Step 3, evolution of the next generation, is done in the standard GP manner, as described in the last blog entry. One or two individuals are selected based on their fitness and are either mutated, mated, or reproduced to generate a single individual for the next generation. When the required number of new individuals (per the population size) are generated, the process repeats.

A video of the actual run is shown below. In this case, the video is not very interesting, as the algorithm finds a reasonably close solution almost  immediately, likely due to the relatively large population size.

The final result from the GP run is the following expression:

    (+ (* x (* x x))
       (- x (+ 3 1)))
    (+ x x))
  (* x
     (+ x 2)))

This expression  is the equivalent of the target equation: x3-x2+x-4.

A log of this run is available [Symbolic Regression Log 1.txt].

Here you can observe the fitness and best result after each generation of evolution.

Though there are several third-party GP implementations available, the program I am demonstrating in this and future blogs is a Java program, and early precursor of Evolutionary Signals, written as part of my PhD dissertation.

Proving GP Works

From the above discussion, one might get the notion that GP is just a highly parallel random search , trying different combinations of programs until a good one is found. Looking at the log of the experiment above, even the best result from the first (randomly created) generation has a reasonable fitness score (mean error = 4).

Yes, a blind search will find the answer in a simple problem such as the one above, but evolutionary search will find the answer much quicker. I can demonstrate this in a manner I have not seen this done anywhere else.

Let’s run the experiment again, but using a tournament size of 1 instead of 2. Doing this eliminates the “fittest” component of “survival of the fittest”. This is quite close to a random search. I still used Elitism, though this perhaps introduces a level of fitness into the selection process.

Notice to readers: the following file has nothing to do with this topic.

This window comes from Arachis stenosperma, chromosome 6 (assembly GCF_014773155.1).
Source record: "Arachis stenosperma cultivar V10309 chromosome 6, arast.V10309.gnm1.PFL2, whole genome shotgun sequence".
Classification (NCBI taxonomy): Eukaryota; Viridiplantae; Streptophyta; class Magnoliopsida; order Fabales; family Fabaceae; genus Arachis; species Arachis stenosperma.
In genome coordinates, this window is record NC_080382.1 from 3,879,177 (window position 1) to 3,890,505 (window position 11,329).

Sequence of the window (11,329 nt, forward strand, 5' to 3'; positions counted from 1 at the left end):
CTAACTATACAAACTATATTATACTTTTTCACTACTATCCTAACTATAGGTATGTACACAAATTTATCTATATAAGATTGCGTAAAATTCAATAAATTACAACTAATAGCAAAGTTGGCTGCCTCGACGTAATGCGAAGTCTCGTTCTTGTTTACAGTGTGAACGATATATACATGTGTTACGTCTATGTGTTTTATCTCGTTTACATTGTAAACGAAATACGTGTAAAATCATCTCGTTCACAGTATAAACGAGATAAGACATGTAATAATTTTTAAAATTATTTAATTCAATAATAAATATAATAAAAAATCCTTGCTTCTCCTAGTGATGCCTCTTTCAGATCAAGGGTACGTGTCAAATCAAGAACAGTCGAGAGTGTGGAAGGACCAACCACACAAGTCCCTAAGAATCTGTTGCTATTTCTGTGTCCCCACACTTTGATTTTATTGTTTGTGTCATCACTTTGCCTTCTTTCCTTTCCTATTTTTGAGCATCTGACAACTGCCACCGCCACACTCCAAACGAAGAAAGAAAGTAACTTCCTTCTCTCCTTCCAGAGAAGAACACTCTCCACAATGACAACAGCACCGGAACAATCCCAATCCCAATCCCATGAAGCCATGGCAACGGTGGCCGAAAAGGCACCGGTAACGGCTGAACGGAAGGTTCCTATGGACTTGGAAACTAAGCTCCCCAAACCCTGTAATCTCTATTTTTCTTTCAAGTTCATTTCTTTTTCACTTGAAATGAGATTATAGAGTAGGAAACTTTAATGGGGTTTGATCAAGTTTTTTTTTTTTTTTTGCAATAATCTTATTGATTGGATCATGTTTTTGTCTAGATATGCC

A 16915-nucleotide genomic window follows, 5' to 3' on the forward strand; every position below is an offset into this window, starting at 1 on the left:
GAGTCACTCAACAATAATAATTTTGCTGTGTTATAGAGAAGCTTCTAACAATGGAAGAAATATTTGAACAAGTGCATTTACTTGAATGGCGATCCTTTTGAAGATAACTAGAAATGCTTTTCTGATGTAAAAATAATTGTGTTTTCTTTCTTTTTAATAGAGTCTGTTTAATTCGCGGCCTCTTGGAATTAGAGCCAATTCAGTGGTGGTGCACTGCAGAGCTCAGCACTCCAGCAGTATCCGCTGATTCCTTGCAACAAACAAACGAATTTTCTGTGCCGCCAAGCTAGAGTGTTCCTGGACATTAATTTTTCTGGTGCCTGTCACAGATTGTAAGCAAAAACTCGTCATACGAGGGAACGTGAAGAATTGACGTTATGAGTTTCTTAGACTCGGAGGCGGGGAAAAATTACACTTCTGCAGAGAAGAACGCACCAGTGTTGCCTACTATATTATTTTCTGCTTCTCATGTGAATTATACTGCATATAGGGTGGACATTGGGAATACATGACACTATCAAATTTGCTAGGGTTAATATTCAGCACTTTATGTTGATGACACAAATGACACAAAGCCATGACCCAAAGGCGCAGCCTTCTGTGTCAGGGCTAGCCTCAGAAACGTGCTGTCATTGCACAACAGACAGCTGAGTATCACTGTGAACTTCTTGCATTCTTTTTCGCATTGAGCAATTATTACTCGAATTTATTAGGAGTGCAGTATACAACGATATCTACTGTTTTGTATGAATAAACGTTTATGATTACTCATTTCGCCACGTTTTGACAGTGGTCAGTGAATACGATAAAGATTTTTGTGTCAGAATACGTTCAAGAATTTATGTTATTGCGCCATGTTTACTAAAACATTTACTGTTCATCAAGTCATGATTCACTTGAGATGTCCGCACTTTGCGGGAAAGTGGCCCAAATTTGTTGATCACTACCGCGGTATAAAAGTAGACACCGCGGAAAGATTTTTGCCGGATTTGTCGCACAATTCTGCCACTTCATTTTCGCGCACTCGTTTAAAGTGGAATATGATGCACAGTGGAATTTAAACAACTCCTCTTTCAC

For this experiment, I also raised the maximum training generations from 100 to 10000. The first experiment found the correct answer before the maximum generations were reached, though for more complicated problems this generally won’t be the case.

The modified run took 83 generations to find the correct answer, compared to 12 generations in the first test.

You can watch the run in the video below.

The log of the run is available [Symbolic Regression Log 2.txt].

To get a broader set of results, I ran each experiment ten times. Both methods found the correct solution, but the random approach takes considerable more generations to do so.



Generations needed to find solution
Run 1 Run 2
1 15 118
2 41 352
3 18 351
4 15 878
5 19 844
6 23 146
7 32 116
8 22 118
9 19 118
10 51 629
Avg. 25.5 367

The results of these experiments could also be used to predict future values. Assume we were asked to predict the value for x=101. As we found the correct equation for this, we just apply that equation to the new point to give the predicted value. Such a prediction approach can be applied to market prediction if the series under consideration is a stock series. Of course, stock series don’t follow such neat and clean formulas (if only they did). However, that doesn’t mean we can’t approximate the underlying DGP and make reasonable predictions.

In the next blog, I will address prediction of more complicated and chaotic time series.